In 2000, Fardin Oliaei was working as a Senior Research Scientist and Coordinator of the Emerging Contaminants Program at the Minnesota Pollution Control Agency (MPCA).97 Her job was to investigate the dangers posed by emerging contaminants (a term for any artificial or naturally-occurring chemical that is not typically monitored but has the potential to enter the environment and pose a danger to the environment or human health).98 Oliaei was one of the first scientists in the state to express concern about the environmental and health risks posed by perfluorinated chemicals (PFCs), “a family of synthetic compounds that 3M manufactured for use in waterproofing agents, non-stick cookware, fire-fighting foam, and food packaging.”99 She found that PFC contamination had spread throughout the state, with the chemicals turning up everywhere from fish in Voyageur’s National park to drinking water in communities near 3M waste disposal sites.100 Human exposure to PFCs has been linked with cancer, thyroid problems, and liver damage, but the link is not necessarily causal.101 Though the long-term effects of exposure to PFCs on human health are uncertain, scientists worry because PFCs “accumulate in living tissue and take a long time to break down.”102 A former 3M chemist described one common form of PFC, perfluorooctane sulfonate or PFOS, as one of the “most insidious pollutants” of recent times in part because it does not degrade, is highly toxic to wildlife, and its environmental sink appears to be biota rather than soil or sediment.103 Because of the extent of the contamination, the length of time it takes PFCs to break down, and the scientific uncertainty regarding their health effects, Oliaei considered PCFs to be a top priority for research.104 Despite the scientific basis for concern, Oliaei alleges that MPCA management deliberately deterred her from continuing to research the chemicals.105 In her words, “since Ms. [Sheryl] Corrigan left 3M to become MPCA Commissioner . . . MPCA top management . . . intentionally minimized the environmental monitoring of PFCs in Minnesota.”106 When Oliaei publicized her findings on Minnesota Public Radio, top management disciplined her and threatened to fire her if she continued to speak out about the issue.107 She explains that the pressure to be silent was so great that “PFC was a forbidden word. During my last three years at the agency, the managers told me, ‘Fardin, don’t mention PFC or you will lose your job.’”108 Ultimately, Oliaei resigned from MPCA and pursued a lawsuit citing violations of the First Amendment, federal civil rights statutes, and the Minnesota Human Rights and Whistleblower Acts.109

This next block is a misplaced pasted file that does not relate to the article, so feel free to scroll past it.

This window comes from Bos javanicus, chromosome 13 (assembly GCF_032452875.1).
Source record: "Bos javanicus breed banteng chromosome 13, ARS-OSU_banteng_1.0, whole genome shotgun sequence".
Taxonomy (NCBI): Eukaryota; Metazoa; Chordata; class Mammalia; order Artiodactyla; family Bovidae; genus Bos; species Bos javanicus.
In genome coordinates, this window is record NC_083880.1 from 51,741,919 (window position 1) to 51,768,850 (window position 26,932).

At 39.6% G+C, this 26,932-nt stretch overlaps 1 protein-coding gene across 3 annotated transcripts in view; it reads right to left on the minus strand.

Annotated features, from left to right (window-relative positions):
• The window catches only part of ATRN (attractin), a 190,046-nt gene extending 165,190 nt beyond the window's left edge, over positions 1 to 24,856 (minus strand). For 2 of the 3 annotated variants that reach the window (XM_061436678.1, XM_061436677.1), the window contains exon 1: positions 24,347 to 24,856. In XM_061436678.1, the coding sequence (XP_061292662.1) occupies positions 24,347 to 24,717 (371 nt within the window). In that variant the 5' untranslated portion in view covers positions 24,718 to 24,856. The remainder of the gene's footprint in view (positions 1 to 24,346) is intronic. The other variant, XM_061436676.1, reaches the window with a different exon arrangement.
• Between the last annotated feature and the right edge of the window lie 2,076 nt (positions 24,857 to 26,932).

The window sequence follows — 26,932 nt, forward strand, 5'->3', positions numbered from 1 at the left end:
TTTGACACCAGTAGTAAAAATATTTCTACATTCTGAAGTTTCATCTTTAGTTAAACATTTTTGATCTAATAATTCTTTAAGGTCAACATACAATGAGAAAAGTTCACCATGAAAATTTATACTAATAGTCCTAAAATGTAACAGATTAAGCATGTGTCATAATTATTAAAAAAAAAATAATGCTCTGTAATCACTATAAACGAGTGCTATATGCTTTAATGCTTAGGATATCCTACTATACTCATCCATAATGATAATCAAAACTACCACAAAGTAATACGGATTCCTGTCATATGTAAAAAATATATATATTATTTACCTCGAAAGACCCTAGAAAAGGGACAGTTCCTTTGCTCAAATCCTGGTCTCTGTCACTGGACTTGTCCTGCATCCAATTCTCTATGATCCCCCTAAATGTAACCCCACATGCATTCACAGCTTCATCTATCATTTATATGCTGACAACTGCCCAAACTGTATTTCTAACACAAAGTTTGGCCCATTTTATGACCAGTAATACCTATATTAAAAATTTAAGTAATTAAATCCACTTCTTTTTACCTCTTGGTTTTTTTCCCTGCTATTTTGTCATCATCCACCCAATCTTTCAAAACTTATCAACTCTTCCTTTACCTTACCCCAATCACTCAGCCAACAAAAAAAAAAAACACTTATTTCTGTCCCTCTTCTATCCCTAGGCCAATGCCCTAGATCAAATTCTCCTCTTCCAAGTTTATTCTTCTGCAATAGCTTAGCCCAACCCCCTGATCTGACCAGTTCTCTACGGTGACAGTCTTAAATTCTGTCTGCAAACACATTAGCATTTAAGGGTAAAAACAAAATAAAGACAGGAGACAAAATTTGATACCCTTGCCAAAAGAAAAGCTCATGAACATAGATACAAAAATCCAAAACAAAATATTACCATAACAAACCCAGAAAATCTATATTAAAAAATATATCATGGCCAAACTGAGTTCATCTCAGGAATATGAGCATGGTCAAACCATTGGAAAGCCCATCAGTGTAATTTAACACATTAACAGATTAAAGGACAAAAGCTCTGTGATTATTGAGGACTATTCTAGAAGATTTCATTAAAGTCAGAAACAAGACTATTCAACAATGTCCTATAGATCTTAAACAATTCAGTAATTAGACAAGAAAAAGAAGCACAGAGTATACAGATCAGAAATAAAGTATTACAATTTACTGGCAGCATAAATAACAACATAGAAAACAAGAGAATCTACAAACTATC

After her resignation, Oliaei received a settlement of $325,000 (or three years of her salary), but that money quickly dwindled.110 As of 2012, she has been unable to find employment in her field, with several interviewers informing her that they had been pressured into not hiring her.111 Though Oliaei has been “constantly applying for jobs,” she now believes she was “naively optimistic” and that she has “been blacklisted from any possible job. 112 She reports that one potential employer explained that they could not hire her because, “3M is a powerful company. They drew lines and you crossed them. Now you can never step back inside.”113 This employer encouraged Oliaei to leave the state to increase her chances of finding a job.114 Eventually, she was forced to sell her prized possession—her home.115 “I hate to say it, but this is the reality: I’m homeless,” said Oliaei, who now lives with a friend out of state.116 “I lost everything. I left the agency with my 49 boxes of PFC research. When I sold the house, I let everything go at an estate sale for almost nothing—except for those boxes. I took those with me.”117 Since her resignation, politicians, regulators, and scientists have become more aware of the dangers posed by PFCs and efforts have been made to clean up the contamination.118 Many insiders attribute these changes to Oliaei’s work. State Senator John Marty, DFL-Roseville, said Oliaei’s efforts “made a big difference . . . [because] ‘I don’t think anyone was paying attention to PFCs before her.’”119 State Rep. Karen Clark, DFLMinneapolis, furthered, “[e]verything Fardin said when she testified to the Senate has proven to be true. It just took a couple of years to come out . . . I do think Fardin did us all a tremendous public service and she paid dearly.”120 Though Oliaei was not recognized for her work while at MPCA, her contributions have since been recognized.121 Rather than being disciplined, her supervisors, Paul Hoff and Marvin Hora, received recognition for Oliaei’s comprehensive research on PFC and were promoted.122